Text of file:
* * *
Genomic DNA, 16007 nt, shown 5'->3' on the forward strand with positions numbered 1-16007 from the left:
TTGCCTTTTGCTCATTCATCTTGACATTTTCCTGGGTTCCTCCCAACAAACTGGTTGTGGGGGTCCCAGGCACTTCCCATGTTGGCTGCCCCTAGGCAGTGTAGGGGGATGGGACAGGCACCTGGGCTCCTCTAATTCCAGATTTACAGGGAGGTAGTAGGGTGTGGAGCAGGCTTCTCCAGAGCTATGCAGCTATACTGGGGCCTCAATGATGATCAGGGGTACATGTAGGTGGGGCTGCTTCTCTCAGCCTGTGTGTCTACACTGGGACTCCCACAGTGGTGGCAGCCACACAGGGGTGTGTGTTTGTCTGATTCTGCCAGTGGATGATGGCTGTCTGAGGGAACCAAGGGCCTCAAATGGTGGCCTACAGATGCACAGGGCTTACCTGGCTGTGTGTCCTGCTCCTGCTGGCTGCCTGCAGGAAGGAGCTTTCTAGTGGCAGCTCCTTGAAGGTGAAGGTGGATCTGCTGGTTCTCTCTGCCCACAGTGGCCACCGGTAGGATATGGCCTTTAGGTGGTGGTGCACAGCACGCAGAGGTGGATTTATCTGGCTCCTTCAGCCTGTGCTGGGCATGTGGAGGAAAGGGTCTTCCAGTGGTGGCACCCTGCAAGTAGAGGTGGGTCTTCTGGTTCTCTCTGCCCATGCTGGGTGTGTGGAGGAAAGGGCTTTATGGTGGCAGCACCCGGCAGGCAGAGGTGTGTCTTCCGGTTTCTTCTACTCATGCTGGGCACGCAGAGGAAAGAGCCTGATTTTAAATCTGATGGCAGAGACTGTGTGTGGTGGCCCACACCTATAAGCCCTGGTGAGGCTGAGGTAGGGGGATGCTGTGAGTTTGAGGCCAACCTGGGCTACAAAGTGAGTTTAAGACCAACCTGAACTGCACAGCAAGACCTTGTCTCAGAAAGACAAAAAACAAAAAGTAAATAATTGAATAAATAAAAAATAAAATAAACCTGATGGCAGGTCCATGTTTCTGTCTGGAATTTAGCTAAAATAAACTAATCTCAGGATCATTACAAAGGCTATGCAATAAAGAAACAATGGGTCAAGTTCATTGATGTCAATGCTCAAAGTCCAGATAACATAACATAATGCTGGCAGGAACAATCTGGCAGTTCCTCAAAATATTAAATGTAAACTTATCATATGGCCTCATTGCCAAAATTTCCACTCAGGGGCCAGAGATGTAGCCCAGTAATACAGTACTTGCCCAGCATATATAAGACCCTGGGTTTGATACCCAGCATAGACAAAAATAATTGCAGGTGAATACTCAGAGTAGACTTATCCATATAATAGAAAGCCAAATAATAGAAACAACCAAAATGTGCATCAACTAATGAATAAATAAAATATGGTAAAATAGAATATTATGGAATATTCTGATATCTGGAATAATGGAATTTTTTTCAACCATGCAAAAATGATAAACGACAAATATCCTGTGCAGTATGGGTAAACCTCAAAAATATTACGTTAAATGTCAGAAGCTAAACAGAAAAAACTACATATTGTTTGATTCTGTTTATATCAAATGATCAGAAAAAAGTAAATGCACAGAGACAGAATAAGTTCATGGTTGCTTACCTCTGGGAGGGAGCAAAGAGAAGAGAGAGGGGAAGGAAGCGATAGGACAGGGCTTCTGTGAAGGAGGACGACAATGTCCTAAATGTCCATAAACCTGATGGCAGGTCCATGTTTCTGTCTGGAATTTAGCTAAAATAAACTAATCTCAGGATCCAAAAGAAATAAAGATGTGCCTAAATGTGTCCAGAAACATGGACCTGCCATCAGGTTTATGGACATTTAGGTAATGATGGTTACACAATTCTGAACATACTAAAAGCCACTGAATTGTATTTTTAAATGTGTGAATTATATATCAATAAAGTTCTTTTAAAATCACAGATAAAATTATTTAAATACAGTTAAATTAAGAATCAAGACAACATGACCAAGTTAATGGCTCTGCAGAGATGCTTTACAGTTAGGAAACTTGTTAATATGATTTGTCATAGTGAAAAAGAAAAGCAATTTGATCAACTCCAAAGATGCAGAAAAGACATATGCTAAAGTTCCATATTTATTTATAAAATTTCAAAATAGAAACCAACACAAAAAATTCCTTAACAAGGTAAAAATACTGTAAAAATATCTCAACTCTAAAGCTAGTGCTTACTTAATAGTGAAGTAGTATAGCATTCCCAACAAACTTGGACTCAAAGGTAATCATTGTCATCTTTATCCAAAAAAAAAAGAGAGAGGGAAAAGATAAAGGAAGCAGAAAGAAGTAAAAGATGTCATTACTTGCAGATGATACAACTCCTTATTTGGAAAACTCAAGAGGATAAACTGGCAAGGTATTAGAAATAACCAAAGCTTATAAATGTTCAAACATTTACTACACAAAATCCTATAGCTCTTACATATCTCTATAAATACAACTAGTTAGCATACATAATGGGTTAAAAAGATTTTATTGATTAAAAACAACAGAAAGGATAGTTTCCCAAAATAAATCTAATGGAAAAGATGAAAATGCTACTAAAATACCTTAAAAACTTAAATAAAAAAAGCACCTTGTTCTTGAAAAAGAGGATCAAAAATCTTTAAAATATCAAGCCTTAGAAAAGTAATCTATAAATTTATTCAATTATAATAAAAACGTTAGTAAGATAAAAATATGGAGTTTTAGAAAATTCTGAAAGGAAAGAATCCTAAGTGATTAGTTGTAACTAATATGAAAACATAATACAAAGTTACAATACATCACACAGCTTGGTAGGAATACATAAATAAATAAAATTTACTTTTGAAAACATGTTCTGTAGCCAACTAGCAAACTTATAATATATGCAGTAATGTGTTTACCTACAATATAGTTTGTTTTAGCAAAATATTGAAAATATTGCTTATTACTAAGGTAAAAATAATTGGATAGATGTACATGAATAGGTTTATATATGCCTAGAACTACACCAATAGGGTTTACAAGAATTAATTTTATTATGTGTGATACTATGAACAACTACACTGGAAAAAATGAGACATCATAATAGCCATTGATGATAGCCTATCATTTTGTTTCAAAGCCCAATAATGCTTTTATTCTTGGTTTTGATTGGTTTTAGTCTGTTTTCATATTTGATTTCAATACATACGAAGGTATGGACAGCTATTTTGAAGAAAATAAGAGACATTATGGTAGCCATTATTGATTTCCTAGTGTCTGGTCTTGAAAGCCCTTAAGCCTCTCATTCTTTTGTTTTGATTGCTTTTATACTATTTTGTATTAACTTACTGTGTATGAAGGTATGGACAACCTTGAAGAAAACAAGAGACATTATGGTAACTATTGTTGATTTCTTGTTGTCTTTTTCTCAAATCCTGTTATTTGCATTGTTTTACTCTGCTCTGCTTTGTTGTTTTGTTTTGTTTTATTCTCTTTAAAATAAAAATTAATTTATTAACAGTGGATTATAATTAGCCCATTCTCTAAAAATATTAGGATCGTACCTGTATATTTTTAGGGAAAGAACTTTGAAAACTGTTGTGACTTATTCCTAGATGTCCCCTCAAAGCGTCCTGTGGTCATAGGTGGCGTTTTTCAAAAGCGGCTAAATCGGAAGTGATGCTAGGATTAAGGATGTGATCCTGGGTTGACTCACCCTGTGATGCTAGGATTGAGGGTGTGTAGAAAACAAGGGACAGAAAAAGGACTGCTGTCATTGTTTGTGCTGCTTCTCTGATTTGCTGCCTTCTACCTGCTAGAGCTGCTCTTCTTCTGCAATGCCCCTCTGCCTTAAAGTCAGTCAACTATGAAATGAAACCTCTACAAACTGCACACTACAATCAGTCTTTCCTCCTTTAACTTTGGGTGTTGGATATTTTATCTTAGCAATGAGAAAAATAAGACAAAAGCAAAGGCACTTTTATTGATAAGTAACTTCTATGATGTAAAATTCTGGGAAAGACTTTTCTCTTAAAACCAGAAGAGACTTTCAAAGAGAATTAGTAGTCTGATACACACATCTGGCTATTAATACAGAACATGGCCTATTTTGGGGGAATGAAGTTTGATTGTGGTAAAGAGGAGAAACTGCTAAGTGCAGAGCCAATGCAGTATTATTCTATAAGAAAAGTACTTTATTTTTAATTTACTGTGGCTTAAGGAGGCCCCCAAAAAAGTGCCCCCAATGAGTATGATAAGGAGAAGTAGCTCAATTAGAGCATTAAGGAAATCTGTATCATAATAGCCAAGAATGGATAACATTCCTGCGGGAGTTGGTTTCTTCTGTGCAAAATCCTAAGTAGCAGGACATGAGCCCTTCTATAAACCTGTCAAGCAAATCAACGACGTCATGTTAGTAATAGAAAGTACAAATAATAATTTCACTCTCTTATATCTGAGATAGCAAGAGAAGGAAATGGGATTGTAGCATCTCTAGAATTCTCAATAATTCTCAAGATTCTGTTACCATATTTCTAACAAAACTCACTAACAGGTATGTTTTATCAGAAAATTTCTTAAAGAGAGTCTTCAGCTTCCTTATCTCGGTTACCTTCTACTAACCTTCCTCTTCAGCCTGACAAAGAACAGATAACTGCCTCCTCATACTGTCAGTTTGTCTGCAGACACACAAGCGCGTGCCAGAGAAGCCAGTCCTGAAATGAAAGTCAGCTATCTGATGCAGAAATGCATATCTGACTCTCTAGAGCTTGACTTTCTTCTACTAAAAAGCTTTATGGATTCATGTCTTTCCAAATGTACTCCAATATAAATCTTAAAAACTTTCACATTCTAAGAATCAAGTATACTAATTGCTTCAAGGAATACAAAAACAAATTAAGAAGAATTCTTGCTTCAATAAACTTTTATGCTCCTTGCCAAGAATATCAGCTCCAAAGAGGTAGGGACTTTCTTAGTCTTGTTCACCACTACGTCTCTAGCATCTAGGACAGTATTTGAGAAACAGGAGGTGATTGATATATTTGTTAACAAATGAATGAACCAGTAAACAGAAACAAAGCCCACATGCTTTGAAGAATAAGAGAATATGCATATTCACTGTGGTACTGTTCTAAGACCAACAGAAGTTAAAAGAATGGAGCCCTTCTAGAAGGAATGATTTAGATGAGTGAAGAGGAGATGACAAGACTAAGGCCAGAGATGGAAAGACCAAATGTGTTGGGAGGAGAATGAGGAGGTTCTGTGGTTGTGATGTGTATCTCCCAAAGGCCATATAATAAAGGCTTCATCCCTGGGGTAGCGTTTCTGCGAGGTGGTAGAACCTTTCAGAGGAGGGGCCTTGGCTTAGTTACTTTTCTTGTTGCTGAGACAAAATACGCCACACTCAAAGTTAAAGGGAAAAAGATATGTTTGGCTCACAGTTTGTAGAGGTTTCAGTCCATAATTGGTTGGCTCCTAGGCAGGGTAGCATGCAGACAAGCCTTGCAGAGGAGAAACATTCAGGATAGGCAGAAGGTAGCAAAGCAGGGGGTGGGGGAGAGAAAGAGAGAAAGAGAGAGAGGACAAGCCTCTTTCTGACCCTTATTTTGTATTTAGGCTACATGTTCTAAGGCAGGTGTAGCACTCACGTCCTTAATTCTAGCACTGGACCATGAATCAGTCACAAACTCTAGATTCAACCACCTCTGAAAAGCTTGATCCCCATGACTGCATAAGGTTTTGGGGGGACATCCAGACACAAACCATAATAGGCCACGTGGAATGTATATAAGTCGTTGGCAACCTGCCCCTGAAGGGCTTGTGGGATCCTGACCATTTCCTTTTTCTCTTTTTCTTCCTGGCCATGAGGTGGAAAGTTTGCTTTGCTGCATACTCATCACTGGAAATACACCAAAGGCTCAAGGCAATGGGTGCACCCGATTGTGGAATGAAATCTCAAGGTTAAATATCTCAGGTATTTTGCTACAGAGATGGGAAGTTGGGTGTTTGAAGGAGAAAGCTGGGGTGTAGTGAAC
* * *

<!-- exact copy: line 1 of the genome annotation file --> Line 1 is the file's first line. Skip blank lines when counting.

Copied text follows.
Genomic DNA, 16007 nt, shown 5'->3' on the forward strand with positions numbered 1-16007 from the left: